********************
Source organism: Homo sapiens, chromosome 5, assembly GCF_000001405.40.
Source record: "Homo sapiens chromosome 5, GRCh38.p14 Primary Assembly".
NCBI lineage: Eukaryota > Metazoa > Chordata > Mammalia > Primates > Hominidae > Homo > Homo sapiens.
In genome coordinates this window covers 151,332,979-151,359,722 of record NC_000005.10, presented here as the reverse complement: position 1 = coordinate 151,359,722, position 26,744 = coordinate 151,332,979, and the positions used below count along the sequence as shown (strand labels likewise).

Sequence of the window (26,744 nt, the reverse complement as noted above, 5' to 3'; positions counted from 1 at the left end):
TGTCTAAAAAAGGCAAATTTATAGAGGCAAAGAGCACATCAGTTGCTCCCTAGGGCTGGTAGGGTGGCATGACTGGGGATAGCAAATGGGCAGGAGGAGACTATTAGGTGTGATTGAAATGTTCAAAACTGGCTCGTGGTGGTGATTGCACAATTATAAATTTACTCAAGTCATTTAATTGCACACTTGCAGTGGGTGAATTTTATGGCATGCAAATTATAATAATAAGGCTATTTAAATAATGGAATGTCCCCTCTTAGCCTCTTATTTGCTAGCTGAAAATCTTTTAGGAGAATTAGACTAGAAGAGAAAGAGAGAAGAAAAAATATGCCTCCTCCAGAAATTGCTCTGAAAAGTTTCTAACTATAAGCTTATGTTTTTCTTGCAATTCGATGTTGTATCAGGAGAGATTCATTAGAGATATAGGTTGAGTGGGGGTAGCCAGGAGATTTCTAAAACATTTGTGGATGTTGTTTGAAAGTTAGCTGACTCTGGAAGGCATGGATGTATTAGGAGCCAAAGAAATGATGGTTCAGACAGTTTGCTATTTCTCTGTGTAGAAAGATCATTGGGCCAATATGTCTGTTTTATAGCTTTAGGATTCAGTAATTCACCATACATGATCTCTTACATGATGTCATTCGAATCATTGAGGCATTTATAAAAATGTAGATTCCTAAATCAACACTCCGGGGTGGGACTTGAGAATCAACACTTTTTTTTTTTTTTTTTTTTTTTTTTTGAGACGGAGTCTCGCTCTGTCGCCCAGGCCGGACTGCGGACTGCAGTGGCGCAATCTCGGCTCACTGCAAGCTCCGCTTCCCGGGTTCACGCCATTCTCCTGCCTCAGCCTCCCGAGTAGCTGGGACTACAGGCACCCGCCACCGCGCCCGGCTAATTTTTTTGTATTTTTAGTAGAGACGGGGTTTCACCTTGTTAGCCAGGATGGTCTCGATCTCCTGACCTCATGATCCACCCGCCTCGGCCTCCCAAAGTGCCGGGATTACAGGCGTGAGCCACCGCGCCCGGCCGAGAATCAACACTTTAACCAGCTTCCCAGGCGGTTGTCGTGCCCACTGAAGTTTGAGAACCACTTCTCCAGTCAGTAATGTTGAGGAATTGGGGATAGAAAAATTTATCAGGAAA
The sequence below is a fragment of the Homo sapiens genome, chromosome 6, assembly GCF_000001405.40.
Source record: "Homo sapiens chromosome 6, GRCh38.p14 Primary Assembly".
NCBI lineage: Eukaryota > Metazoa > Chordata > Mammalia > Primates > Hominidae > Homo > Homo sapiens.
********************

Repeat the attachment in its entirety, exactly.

Source organism: Homo sapiens, chromosome 5, assembly GCF_000001405.40.
Source record: "Homo sapiens chromosome 5, GRCh38.p14 Primary Assembly".
NCBI lineage: Eukaryota > Metazoa > Chordata > Mammalia > Primates > Hominidae > Homo > Homo sapiens.
In genome coordinates this window covers 151,332,979-151,359,722 of record NC_000005.10, presented here as the reverse complement: position 1 = coordinate 151,359,722, position 26,744 = coordinate 151,332,979, and the positions used below count along the sequence as shown (strand labels likewise).

Sequence of the window (26,744 nt, the reverse complement as noted above, 5' to 3'; positions counted from 1 at the left end):
TGTCTAAAAAAGGCAAATTTATAGAGGCAAAGAGCACATCAGTTGCTCCCTAGGGCTGGTAGGGTGGCATGACTGGGGATAGCAAATGGGCAGGAGGAGACTATTAGGTGTGATTGAAATGTTCAAAACTGGCTCGTGGTGGTGATTGCACAATTATAAATTTACTCAAGTCATTTAATTGCACACTTGCAGTGGGTGAATTTTATGGCATGCAAATTATAATAATAAGGCTATTTAAATAATGGAATGTCCCCTCTTAGCCTCTTATTTGCTAGCTGAAAATCTTTTAGGAGAATTAGACTAGAAGAGAAAGAGAGAAGAAAAAATATGCCTCCTCCAGAAATTGCTCTGAAAAGTTTCTAACTATAAGCTTATGTTTTTCTTGCAATTCGATGTTGTATCAGGAGAGATTCATTAGAGATATAGGTTGAGTGGGGGTAGCCAGGAGATTTCTAAAACATTTGTGGATGTTGTTTGAAAGTTAGCTGACTCTGGAAGGCATGGATGTATTAGGAGCCAAAGAAATGATGGTTCAGACAGTTTGCTATTTCTCTGTGTAGAAAGATCATTGGGCCAATATGTCTGTTTTATAGCTTTAGGATTCAGTAATTCACCATACATGATCTCTTACATGATGTCATTCGAATCATTGAGGCATTTATAAAAATGTAGATTCCTAAATCAACACTCCGGGGTGGGACTTGAGAATCAACACTTTTTTTTTTTTTTTTTTTTTTTTTTTGAGACGGAGTCTCGCTCTGTCGCCCAGGCCGGACTGCGGACTGCAGTGGCGCAATCTCGGCTCACTGCAAGCTCCGCTTCCCGGGTTCACGCCATTCTCCTGCCTCAGCCTCCCGAGTAGCTGGGACTACAGGCACCCGCCACCGCGCCCGGCTAATTTTTTTGTATTTTTAGTAGAGACGGGGTTTCACCTTGTTAGCCAGGATGGTCTCGATCTCCTGACCTCATGATCCACCCGCCTCGGCCTCCCAAAGTGCCGGGATTACAGGCGTGAGCCACCGCGCCCGGCCGAGAATCAACACTTTAACCAGCTTCCCAGGCGGTTGTCGTGCCCACTGAAGTTTGAGAACCACTTCTCCAGTCAGTAATGTTGAGGAATTGGGGATAGAAAAATTTATCAGGAAA
The sequence below is a fragment of the Homo sapiens genome, chromosome 6, assembly GCF_000001405.40.
Source record: "Homo sapiens chromosome 6, GRCh38.p14 Primary Assembly".
NCBI lineage: Eukaryota > Metazoa > Chordata > Mammalia > Primates > Hominidae > Homo > Homo sapiens.